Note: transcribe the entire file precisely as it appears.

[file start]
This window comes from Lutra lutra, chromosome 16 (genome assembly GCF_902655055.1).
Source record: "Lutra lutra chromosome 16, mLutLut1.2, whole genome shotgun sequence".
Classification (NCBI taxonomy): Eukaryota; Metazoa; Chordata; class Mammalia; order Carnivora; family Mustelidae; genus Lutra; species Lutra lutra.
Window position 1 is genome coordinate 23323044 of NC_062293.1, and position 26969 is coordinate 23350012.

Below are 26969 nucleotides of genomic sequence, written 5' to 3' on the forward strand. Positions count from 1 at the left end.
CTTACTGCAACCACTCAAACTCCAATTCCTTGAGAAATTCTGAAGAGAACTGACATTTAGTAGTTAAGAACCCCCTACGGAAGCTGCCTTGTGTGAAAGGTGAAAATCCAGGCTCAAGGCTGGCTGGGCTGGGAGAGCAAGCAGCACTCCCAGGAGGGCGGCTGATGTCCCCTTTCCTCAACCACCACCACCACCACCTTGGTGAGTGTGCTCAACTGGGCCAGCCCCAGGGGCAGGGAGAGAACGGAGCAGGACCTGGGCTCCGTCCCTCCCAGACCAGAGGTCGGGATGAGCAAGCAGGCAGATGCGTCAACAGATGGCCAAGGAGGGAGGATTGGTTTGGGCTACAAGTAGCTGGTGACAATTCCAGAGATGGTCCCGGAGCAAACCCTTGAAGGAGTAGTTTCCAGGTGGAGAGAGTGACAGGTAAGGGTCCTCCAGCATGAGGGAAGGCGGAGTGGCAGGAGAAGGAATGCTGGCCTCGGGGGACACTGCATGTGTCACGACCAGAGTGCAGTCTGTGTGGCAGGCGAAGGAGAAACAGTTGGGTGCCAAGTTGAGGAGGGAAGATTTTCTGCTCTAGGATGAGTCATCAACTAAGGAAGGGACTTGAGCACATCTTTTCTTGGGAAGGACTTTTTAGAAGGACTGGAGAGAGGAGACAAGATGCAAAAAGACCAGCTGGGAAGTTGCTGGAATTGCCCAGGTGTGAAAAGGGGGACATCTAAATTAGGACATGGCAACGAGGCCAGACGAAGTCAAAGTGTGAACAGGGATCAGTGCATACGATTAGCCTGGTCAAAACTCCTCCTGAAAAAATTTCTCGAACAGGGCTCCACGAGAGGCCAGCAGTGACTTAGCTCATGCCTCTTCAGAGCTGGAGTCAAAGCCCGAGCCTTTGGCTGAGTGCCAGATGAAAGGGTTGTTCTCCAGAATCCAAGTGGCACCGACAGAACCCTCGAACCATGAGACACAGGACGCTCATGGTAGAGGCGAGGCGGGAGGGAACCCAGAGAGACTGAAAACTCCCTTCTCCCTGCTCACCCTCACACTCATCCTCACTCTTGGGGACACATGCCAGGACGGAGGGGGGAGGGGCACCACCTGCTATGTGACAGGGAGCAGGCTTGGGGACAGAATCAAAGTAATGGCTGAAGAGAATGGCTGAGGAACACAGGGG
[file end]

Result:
This window comes from Lutra lutra, chromosome 16 (genome assembly GCF_902655055.1).
Source record: "Lutra lutra chromosome 16, mLutLut1.2, whole genome shotgun sequence".
Classification (NCBI taxonomy): Eukaryota; Metazoa; Chordata; class Mammalia; order Carnivora; family Mustelidae; genus Lutra; species Lutra lutra.
Window position 1 is genome coordinate 23323044 of NC_062293.1, and position 26969 is coordinate 23350012.

Below are 26969 nucleotides of genomic sequence, written 5' to 3' on the forward strand. Positions count from 1 at the left end.
CTTACTGCAACCACTCAAACTCCAATTCCTTGAGAAATTCTGAAGAGAACTGACATTTAGTAGTTAAGAACCCCCTACGGAAGCTGCCTTGTGTGAAAGGTGAAAATCCAGGCTCAAGGCTGGCTGGGCTGGGAGAGCAAGCAGCACTCCCAGGAGGGCGGCTGATGTCCCCTTTCCTCAACCACCACCACCACCACCTTGGTGAGTGTGCTCAACTGGGCCAGCCCCAGGGGCAGGGAGAGAACGGAGCAGGACCTGGGCTCCGTCCCTCCCAGACCAGAGGTCGGGATGAGCAAGCAGGCAGATGCGTCAACAGATGGCCAAGGAGGGAGGATTGGTTTGGGCTACAAGTAGCTGGTGACAATTCCAGAGATGGTCCCGGAGCAAACCCTTGAAGGAGTAGTTTCCAGGTGGAGAGAGTGACAGGTAAGGGTCCTCCAGCATGAGGGAAGGCGGAGTGGCAGGAGAAGGAATGCTGGCCTCGGGGGACACTGCATGTGTCACGACCAGAGTGCAGTCTGTGTGGCAGGCGAAGGAGAAACAGTTGGGTGCCAAGTTGAGGAGGGAAGATTTTCTGCTCTAGGATGAGTCATCAACTAAGGAAGGGACTTGAGCACATCTTTTCTTGGGAAGGACTTTTTAGAAGGACTGGAGAGAGGAGACAAGATGCAAAAAGACCAGCTGGGAAGTTGCTGGAATTGCCCAGGTGTGAAAAGGGGGACATCTAAATTAGGACATGGCAACGAGGCCAGACGAAGTCAAAGTGTGAACAGGGATCAGTGCATACGATTAGCCTGGTCAAAACTCCTCCTGAAAAAATTTCTCGAACAGGGCTCCACGAGAGGCCAGCAGTGACTTAGCTCATGCCTCTTCAGAGCTGGAGTCAAAGCCCGAGCCTTTGGCTGAGTGCCAGATGAAAGGGTTGTTCTCCAGAATCCAAGTGGCACCGACAGAACCCTCGAACCATGAGACACAGGACGCTCATGGTAGAGGCGAGGCGGGAGGGAACCCAGAGAGACTGAAAACTCCCTTCTCCCTGCTCACCCTCACACTCATCCTCACTCTTGGGGACACATGCCAGGACGGAGGGGGGAGGGGCACCACCTGCTATGTGACAGGGAGCAGGCTTGGGGACAGAATCAAAGTAATGGCTGAAGAGAATGGCTGAGGAACACAGGGG